Now the program has been introduced and employees who have signed on are given recognition of their commitment to each other, their customers as well as the company, in the form of a pin with the logo, a license plate to put on front of their car and a team membership card.

Stage III: Recognizing Teamwork

Now the program and results are starting to roll-in. Defects are down, suggestions for improvement and cost efficiencies are up. Now various awards are made to individual units for their contributions in the form of team “Unity” jackets & caps, plaques are mounted in a special “hall of fame” section in the company cafeteria highlighting these teams.

Stage IV: Rewarding Efforts

It has been a tremendous year; morale is up as are profits. The company is ready to hand out bonus checks, placed in a nice quality wallet with the logo embossed on it. Personalized sweatshirt with their name embroidered on the front and a back design incorporating the theme logo and the name of every employee’s highlights the unified effort they made for each other and the company.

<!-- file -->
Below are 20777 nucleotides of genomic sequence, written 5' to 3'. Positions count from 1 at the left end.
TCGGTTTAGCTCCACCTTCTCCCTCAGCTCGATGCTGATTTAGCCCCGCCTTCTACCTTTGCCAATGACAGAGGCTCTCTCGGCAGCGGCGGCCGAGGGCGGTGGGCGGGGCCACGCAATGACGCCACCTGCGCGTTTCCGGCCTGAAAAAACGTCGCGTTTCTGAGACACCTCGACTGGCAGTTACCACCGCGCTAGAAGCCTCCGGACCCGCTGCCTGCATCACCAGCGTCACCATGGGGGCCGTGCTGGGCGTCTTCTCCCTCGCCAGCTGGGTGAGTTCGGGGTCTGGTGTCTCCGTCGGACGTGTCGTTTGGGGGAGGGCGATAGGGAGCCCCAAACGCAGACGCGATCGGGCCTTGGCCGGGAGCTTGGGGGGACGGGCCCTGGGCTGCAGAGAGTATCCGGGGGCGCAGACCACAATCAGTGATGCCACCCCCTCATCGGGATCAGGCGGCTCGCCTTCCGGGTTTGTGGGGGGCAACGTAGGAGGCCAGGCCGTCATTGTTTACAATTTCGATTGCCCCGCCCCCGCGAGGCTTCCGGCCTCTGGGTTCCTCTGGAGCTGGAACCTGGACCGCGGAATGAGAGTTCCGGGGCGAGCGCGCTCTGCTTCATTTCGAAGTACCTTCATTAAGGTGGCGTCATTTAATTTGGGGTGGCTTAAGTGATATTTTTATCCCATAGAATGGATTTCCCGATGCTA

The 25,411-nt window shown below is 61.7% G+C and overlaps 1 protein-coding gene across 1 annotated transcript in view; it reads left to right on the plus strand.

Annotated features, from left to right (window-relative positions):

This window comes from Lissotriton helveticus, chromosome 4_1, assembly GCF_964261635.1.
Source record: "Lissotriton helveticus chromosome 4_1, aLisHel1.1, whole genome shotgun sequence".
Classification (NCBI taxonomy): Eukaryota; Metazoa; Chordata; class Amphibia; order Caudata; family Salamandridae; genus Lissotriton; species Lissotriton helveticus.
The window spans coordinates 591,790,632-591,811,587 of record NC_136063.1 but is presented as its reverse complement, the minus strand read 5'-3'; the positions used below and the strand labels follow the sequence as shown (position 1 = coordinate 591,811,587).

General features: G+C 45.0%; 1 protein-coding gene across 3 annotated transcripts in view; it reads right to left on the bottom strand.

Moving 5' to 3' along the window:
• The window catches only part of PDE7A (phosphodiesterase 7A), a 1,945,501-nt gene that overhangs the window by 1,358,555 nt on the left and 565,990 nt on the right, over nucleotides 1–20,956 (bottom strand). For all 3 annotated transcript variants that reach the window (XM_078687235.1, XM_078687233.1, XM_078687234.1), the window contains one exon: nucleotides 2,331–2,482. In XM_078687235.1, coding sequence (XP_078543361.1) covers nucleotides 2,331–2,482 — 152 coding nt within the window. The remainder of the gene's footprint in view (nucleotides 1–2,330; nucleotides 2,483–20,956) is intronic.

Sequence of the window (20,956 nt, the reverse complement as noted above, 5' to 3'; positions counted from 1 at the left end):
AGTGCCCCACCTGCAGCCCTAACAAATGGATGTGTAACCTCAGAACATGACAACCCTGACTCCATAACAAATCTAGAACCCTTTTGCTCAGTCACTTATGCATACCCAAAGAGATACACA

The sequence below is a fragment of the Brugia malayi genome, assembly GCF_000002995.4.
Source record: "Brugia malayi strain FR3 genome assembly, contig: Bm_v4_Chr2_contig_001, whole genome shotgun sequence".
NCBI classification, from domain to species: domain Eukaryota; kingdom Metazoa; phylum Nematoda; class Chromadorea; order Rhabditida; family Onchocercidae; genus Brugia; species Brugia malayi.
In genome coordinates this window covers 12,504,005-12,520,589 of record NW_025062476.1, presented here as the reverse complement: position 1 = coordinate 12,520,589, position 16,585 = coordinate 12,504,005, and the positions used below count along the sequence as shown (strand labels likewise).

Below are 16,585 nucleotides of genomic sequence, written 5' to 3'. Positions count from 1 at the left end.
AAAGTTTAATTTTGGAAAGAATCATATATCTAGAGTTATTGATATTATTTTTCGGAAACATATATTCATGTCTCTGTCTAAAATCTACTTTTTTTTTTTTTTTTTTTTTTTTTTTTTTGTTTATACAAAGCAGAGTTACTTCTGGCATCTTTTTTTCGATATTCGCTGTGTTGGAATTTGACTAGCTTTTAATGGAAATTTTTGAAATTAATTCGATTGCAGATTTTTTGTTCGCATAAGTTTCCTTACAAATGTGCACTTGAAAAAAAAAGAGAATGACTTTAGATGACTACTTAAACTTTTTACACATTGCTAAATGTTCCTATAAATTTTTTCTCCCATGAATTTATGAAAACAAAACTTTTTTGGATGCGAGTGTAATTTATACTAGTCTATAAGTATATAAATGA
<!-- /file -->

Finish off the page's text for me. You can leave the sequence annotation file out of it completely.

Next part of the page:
Then introduced is next year’s theme for the same program with a new logo designed around the idea of the “Three Musketeers” and their theme “One for all and all for one”. And your business from this client keeps rolling on year after year.


If you would like to enhance your you might want to read “Open-Book Management The Coming Business Revolution” by John Case (Harper Business) and “Second To None…. Smartest Companies Put People First” by Charles Garfield (Business One Irwin).

You may have to fight a battle more than once to win it.” Margaret Thatcher


Leslie R. Wolff’s mission is to reestablish a lost factor in business … commonsense! It is the foundation on which Smart Thinking is built. Les is CEO of The Smart Marketing Group, a proactive marketing Visionary & Strategy Think Tank. He can be reached at 866-334-5004,, Skype: Smart Marketing or The right programs for the right reasons deliver the right results.


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Filed under Free Marketing Tips, Management and Leaders, small business